A Reluctant Christian

I don’t know whether I can be called a Christian. I don’t believe in the divinity of Christ. At least, I don’t see his holiness as anything different than my own. Or different from yours. Or from the effulgent heart in each of us, even if occasionally dulled. What I…

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Communities of the Heart

One day each month, I lead a well-being discussion over lunch in Research Triangle Park, North Carolina.  (Details can be found here) The talks are part philosophy, part psychology. There is a tentative spirituality that often creeps in, and is always welcomed. But at their core, the dialogues are human,…

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The Pursuit

It is so easy to get caught up in all the chasing. There are the goals and dreams and aspirations. We pursue a vision, or our aim, or any other number of respectable things.  To swing, as the poet said, “the earth a trinket at my wrist”. But after the…

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Mercy

Are there virtues that we forget? Personally or as a culture? Ones that simply fade like the faces on ancient Roman coins? For Aurelius, Clementia – mildness, gentleness, mercy – was one of the noble virtues. A nine-year-old girl travels all night by train with one suitcase and an orange.…

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Absence and Return

For several years, I have been loosely involved with an online Buddhist community. About a year ago, I began to get more active and made some commitments to the group. I was going to meditate more. I would be more mindful in my eating. One night each week, I would…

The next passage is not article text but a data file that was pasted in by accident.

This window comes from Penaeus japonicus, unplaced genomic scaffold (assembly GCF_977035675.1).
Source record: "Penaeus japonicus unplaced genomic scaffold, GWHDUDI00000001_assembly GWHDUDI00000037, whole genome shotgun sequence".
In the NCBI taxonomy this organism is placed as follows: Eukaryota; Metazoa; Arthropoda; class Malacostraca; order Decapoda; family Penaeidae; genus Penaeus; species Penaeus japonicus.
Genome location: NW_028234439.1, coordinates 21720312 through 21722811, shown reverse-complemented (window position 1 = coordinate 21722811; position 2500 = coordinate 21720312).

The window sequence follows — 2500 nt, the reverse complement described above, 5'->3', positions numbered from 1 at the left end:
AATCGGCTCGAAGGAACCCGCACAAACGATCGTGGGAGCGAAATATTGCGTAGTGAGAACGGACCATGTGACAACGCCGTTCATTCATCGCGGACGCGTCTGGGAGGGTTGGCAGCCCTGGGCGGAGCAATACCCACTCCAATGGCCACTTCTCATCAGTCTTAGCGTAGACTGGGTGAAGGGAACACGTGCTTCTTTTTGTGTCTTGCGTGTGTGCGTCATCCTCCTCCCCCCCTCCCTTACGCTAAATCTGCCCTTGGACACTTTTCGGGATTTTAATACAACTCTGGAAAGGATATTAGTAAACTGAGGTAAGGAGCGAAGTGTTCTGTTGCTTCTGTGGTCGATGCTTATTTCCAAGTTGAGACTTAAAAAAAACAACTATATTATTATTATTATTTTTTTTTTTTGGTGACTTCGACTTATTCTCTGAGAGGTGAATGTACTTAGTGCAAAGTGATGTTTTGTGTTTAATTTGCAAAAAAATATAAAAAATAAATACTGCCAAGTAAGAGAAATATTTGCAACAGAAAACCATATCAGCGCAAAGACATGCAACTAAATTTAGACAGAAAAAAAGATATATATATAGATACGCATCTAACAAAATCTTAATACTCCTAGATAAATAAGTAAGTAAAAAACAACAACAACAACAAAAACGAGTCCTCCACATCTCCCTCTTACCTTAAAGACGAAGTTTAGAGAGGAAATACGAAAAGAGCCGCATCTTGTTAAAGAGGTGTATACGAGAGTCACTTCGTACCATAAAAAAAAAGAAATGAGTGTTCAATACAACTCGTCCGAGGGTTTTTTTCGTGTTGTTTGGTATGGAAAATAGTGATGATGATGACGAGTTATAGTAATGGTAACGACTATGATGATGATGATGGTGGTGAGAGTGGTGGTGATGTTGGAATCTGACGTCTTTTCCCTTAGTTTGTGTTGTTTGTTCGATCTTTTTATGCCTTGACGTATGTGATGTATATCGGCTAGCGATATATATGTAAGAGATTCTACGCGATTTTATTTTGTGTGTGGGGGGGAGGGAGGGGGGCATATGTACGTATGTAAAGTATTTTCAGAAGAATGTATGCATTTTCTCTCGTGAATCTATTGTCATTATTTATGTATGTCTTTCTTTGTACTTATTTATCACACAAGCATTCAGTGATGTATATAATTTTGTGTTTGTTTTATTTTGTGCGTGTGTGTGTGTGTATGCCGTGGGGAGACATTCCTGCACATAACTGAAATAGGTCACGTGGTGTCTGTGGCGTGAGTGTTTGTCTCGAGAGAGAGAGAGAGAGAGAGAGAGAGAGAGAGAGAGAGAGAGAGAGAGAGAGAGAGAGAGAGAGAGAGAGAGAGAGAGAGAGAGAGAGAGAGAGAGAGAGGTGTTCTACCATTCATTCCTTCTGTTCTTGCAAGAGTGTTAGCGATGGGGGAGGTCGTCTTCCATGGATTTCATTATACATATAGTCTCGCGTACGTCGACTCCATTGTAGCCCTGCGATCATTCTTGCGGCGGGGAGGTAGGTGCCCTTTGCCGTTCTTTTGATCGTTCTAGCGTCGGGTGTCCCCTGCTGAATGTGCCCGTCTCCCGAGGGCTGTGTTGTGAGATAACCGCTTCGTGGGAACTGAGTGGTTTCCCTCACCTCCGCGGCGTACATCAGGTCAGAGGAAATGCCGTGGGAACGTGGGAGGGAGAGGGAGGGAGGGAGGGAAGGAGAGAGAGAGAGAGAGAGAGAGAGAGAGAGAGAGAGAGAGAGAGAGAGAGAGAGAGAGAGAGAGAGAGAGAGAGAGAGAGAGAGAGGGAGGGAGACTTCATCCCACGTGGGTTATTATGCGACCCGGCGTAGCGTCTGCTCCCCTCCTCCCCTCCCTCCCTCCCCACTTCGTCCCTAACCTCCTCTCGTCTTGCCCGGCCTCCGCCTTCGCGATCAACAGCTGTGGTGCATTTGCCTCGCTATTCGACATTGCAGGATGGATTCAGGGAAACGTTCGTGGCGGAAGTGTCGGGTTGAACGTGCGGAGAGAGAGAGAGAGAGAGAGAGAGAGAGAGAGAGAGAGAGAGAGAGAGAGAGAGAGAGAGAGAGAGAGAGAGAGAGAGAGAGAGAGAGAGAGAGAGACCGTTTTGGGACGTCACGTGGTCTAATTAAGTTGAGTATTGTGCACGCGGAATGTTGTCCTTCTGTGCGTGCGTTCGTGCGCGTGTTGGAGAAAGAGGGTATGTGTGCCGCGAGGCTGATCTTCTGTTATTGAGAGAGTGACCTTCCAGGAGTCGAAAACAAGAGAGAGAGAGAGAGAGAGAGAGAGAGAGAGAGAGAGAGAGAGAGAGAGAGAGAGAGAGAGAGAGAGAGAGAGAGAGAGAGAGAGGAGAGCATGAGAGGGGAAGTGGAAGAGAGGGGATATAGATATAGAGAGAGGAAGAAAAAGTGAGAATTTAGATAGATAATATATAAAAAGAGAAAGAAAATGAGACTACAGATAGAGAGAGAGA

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Be Ordinary

In his poem “Born Yesterday”, Phillip Larkin looks at a new born baby and wishes, not that she is beautiful or smart or talented, but that she is ordinary. There is great value in our just being. There is something essential about remaining attentive to those around us, whatever the…

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Hugging the Horse’s Head

In January 1889, Friedrich Nietzsche went insane. Armed with metaphor, irony and aphorism, the German philosopher carved his influence deep into 20th century culture, criticism, literature and psychology.  Freud, Mann, Yeats, Richard Strauss and countless other artists and thinkers were shaped by the “first Immoralist”.  In popular culture, Nietzsche was…

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Naked Truths

In many ways this is the greatest period of history. Yet ours is a culture of longing. The world is of course the world, and it is filled with tragedy, hardship, pain, loss and indiscretion.  Yet life expectancy and literacy rates have been steadily rising for decades.  We are richer…

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Sisyphus and the Path to Meaning

Sisyphus-Meaning in Life

In The Myth of Sisyphus, Albert Camus retells the ancient Greek tale of the king Sisyphus who was condemned to forever push a boulder up a mountain, only to see it roll down again.  Despite an eternity of “futile labor”, in the end Camus concludes “One must imagine Sisyphus happy.” …

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